In a review paper entitled “Precision renal medicine: a roadmap towards targeted kidney fibrosis therapies”, published in the Fibrogenesis & Tissue Repair journal, researchers from the University Medical Center Göttingen, Germany discuss the evolution of molecular-targeted therapies in cancer medicine and how these can be applied for clinical use in chronic kidney diseases.
Renal fibrosis, the progressive connective tissue deposition and inflammation caused by the kidney’s limited capacity to regenerate after injury, is a common manifestation of several chronic kidney diseases. This condition leads to a continuous deterioration of renal function and eventually to renal failure, with patients requiring dialysis or kidney transplantation. At the cellular level, the main process causing renal fibrosis is the transformation of specialized epithelial cells into scarring mesenchymal cells, as the kidney heals from an injury. However, effective therapies against this pathology are still not available.
In this review paper authors discuss how cancer treatments have evolved from the use of generic chemotherapeutic drugs that target all rapidly dividing cells to molecularly-targeted agents against specific types of malignant cells. As novel analytical tools become available and further findings of cancer biology are unveiled, a rapidly increasing number of anti-cancer specific drugs become available. These targeted-therapies not only prevail over their nonspecific counterparts, but also raise support for the reclassification of cancers according to their molecular profiles and targets instead of the traditional histopathology and origin. The authors point out how the substantial findings about cancer that have been achieved over the past years have led to the emergence of the precision medicine area. This clinical branch aims at the development of targeted-therapies that take into account the genetic variability, environment and life-style of each patient. The USA program “Precision Medicine Initiative” announced early this year intends to extend patient directed-treatments to other diseases besides cancer.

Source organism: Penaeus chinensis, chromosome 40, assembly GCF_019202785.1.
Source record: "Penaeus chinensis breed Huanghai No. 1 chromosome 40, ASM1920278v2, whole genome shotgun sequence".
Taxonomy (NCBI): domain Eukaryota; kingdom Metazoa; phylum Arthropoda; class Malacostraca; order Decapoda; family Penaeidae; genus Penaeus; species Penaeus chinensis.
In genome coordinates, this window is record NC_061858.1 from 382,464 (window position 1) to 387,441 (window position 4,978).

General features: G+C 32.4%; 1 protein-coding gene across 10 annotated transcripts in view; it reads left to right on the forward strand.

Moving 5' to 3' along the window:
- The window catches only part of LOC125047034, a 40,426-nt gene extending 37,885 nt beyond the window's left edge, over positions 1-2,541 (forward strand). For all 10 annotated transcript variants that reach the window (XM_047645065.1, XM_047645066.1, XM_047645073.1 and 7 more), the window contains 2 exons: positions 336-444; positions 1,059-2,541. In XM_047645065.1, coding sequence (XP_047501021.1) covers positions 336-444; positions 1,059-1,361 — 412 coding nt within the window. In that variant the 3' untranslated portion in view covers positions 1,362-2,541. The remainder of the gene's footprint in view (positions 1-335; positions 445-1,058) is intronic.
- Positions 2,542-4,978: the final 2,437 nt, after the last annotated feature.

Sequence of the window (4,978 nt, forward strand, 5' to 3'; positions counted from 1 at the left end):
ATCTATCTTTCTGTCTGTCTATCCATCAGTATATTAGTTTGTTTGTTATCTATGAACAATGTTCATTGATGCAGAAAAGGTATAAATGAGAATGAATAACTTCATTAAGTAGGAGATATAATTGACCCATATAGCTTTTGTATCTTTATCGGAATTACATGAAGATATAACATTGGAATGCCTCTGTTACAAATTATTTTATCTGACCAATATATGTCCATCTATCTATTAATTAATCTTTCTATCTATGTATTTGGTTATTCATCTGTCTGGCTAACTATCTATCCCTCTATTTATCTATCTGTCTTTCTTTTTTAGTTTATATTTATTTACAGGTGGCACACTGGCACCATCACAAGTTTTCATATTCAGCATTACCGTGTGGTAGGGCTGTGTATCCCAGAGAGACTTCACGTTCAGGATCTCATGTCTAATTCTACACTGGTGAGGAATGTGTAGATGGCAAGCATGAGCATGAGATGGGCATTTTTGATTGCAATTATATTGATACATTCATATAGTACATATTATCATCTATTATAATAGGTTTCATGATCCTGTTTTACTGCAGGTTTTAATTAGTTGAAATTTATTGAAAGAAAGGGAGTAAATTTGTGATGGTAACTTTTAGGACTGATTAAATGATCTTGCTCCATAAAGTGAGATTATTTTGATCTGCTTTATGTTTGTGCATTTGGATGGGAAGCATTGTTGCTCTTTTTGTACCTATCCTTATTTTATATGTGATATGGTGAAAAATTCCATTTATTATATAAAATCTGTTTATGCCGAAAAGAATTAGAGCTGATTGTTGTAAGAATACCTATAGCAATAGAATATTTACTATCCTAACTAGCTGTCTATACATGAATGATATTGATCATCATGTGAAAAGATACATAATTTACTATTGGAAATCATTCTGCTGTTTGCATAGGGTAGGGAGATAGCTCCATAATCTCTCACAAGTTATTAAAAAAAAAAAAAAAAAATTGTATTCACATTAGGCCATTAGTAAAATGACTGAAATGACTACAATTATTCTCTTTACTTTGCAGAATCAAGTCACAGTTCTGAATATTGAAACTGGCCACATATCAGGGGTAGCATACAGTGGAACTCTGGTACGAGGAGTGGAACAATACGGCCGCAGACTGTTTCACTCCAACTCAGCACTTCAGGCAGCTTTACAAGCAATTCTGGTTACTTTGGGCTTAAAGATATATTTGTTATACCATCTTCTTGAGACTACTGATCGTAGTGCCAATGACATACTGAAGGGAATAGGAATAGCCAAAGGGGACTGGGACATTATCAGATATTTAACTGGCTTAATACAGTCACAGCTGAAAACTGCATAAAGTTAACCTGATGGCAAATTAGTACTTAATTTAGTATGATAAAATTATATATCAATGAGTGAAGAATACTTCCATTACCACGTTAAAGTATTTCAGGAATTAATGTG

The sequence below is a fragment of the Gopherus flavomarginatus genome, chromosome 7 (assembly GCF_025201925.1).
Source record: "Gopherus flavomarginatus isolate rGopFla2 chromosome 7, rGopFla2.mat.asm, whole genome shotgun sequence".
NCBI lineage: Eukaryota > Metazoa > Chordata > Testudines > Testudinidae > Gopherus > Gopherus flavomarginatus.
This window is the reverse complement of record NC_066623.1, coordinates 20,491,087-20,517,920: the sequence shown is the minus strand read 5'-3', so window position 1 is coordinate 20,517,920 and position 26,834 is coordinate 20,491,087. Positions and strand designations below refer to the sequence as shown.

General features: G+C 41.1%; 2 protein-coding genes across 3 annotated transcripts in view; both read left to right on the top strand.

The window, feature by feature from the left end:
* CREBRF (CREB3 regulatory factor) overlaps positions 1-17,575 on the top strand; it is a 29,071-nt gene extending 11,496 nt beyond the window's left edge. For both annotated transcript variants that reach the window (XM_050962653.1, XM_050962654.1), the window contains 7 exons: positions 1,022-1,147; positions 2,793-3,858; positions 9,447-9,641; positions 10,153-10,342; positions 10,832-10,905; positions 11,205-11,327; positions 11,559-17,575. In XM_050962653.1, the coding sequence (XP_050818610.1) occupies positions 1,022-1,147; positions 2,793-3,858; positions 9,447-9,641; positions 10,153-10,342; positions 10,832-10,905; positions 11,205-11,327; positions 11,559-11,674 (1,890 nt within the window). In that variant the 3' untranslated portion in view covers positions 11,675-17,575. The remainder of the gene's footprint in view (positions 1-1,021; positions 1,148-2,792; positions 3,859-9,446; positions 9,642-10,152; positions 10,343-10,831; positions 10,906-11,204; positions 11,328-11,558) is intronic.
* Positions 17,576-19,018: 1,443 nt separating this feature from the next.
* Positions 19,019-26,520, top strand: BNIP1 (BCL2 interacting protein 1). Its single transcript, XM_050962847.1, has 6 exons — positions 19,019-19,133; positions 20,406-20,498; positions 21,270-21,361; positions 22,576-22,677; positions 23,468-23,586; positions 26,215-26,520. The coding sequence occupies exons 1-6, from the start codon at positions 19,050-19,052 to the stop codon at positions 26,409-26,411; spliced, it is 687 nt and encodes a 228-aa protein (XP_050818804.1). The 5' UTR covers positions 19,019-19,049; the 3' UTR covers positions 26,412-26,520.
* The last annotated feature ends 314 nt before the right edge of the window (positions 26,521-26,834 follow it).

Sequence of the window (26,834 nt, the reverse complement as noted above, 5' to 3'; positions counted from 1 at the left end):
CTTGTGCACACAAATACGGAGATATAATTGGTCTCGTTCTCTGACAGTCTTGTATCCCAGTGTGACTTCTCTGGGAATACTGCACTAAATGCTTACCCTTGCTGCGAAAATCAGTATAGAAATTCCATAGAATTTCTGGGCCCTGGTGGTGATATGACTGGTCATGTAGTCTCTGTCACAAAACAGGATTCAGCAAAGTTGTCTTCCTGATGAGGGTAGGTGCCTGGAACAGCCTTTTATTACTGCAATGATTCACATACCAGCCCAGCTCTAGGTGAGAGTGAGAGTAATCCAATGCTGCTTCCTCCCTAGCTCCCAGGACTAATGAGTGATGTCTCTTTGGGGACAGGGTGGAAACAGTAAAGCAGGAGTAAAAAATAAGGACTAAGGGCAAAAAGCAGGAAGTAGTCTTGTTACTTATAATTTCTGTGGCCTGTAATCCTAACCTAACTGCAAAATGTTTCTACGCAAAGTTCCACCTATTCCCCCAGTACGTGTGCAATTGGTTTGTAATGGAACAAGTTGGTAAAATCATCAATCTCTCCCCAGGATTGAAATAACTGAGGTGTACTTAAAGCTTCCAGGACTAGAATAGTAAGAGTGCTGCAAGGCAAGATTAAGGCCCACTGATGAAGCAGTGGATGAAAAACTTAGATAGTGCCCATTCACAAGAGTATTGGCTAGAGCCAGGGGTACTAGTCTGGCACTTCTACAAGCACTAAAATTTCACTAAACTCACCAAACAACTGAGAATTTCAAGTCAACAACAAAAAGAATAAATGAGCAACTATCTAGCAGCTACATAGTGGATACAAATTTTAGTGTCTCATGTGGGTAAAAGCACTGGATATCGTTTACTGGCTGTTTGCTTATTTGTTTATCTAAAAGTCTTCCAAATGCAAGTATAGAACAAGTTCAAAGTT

Indeed, the authors suggest that a precision medicine approach should be followed in renal fibrosis trials to develop an effective therapy. Different studies suggest that renal fibrosis regression is possible, accompanied by the preservation of renal functions. While there are several ongoing trials using anti-fibrotics in chronic kidney diseases, most of these are done without the molecular profiling of the patients and also without kidney biopsies. Biopsies are usually omitted to avoid further complications of the kidneys, whereas anti-fibrotic drugs are used under the assumption they might be effective in all chronic kidney disease patients.
These are only some of the necessary challenges to overcome when applying precision medicine to treat renal pathologies. Others include the distinct pathways underlying chronic kidney disease development. Authors finish their work with a call-of-attention to the way that ongoing clinical trials are being conducted and their unsuccessful implementation into effective renal therapies, which might be highly improved if a precise medicine approach begins to be actively employed.